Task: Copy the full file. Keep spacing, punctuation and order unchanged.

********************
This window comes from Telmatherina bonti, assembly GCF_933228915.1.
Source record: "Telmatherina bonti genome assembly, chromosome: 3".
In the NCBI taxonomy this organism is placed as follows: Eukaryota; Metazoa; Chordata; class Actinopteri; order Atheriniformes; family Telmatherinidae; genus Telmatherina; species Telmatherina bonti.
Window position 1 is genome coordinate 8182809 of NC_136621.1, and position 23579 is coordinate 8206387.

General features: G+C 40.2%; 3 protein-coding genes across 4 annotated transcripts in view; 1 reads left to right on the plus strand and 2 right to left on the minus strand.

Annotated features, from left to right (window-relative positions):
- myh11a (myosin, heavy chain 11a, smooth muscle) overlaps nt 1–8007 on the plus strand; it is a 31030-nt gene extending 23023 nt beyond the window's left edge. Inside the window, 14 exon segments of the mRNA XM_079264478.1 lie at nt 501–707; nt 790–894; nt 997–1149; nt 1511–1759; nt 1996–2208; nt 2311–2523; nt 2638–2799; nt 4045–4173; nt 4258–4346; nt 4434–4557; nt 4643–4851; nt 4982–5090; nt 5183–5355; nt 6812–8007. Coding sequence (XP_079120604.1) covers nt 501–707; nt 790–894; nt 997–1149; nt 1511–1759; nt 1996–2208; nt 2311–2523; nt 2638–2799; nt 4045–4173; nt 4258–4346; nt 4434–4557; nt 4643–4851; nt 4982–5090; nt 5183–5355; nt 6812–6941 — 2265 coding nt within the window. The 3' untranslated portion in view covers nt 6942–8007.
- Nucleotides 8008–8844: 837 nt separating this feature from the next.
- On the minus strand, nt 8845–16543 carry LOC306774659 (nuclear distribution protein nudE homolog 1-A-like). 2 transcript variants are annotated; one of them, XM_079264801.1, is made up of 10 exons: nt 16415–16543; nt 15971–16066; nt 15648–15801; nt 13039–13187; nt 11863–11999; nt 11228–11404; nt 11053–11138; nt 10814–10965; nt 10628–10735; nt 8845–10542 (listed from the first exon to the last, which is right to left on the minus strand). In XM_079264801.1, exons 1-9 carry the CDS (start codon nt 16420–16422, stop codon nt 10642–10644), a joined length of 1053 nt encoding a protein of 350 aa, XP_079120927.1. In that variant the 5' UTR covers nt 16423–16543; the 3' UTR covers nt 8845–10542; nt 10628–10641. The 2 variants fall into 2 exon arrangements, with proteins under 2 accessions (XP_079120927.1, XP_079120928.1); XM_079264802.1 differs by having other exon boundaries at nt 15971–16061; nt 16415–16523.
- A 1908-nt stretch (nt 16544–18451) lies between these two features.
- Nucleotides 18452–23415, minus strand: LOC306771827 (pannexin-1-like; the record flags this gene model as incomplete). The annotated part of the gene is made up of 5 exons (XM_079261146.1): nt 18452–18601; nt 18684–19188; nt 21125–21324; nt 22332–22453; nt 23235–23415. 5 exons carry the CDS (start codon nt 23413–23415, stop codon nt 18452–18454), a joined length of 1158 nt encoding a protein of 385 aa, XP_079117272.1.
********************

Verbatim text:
This window comes from Telmatherina bonti, assembly GCF_933228915.1.
Source record: "Telmatherina bonti genome assembly, chromosome: 3".
In the NCBI taxonomy this organism is placed as follows: Eukaryota; Metazoa; Chordata; class Actinopteri; order Atheriniformes; family Telmatherinidae; genus Telmatherina; species Telmatherina bonti.
Window position 1 is genome coordinate 8182809 of NC_136621.1, and position 23579 is coordinate 8206387.

General features: G+C 40.2%; 3 protein-coding genes across 4 annotated transcripts in view; 1 reads left to right on the plus strand and 2 right to left on the minus strand.

Annotated features, from left to right (window-relative positions):
- myh11a (myosin, heavy chain 11a, smooth muscle) overlaps nt 1–8007 on the plus strand; it is a 31030-nt gene extending 23023 nt beyond the window's left edge. Inside the window, 14 exon segments of the mRNA XM_079264478.1 lie at nt 501–707; nt 790–894; nt 997–1149; nt 1511–1759; nt 1996–2208; nt 2311–2523; nt 2638–2799; nt 4045–4173; nt 4258–4346; nt 4434–4557; nt 4643–4851; nt 4982–5090; nt 5183–5355; nt 6812–8007. Coding sequence (XP_079120604.1) covers nt 501–707; nt 790–894; nt 997–1149; nt 1511–1759; nt 1996–2208; nt 2311–2523; nt 2638–2799; nt 4045–4173; nt 4258–4346; nt 4434–4557; nt 4643–4851; nt 4982–5090; nt 5183–5355; nt 6812–6941 — 2265 coding nt within the window. The 3' untranslated portion in view covers nt 6942–8007.
- Nucleotides 8008–8844: 837 nt separating this feature from the next.
- On the minus strand, nt 8845–16543 carry LOC306774659 (nuclear distribution protein nudE homolog 1-A-like). 2 transcript variants are annotated; one of them, XM_079264801.1, is made up of 10 exons: nt 16415–16543; nt 15971–16066; nt 15648–15801; nt 13039–13187; nt 11863–11999; nt 11228–11404; nt 11053–11138; nt 10814–10965; nt 10628–10735; nt 8845–10542 (listed from the first exon to the last, which is right to left on the minus strand). In XM_079264801.1, exons 1-9 carry the CDS (start codon nt 16420–16422, stop codon nt 10642–10644), a joined length of 1053 nt encoding a protein of 350 aa, XP_079120927.1. In that variant the 5' UTR covers nt 16423–16543; the 3' UTR covers nt 8845–10542; nt 10628–10641. The 2 variants fall into 2 exon arrangements, with proteins under 2 accessions (XP_079120927.1, XP_079120928.1); XM_079264802.1 differs by having other exon boundaries at nt 15971–16061; nt 16415–16523.
- A 1908-nt stretch (nt 16544–18451) lies between these two features.
- Nucleotides 18452–23415, minus strand: LOC306771827 (pannexin-1-like; the record flags this gene model as incomplete). The annotated part of the gene is made up of 5 exons (XM_079261146.1): nt 18452–18601; nt 18684–19188; nt 21125–21324; nt 22332–22453; nt 23235–23415. 5 exons carry the CDS (start codon nt 23413–23415, stop codon nt 18452–18454), a joined length of 1158 nt encoding a protein of 385 aa, XP_079117272.1.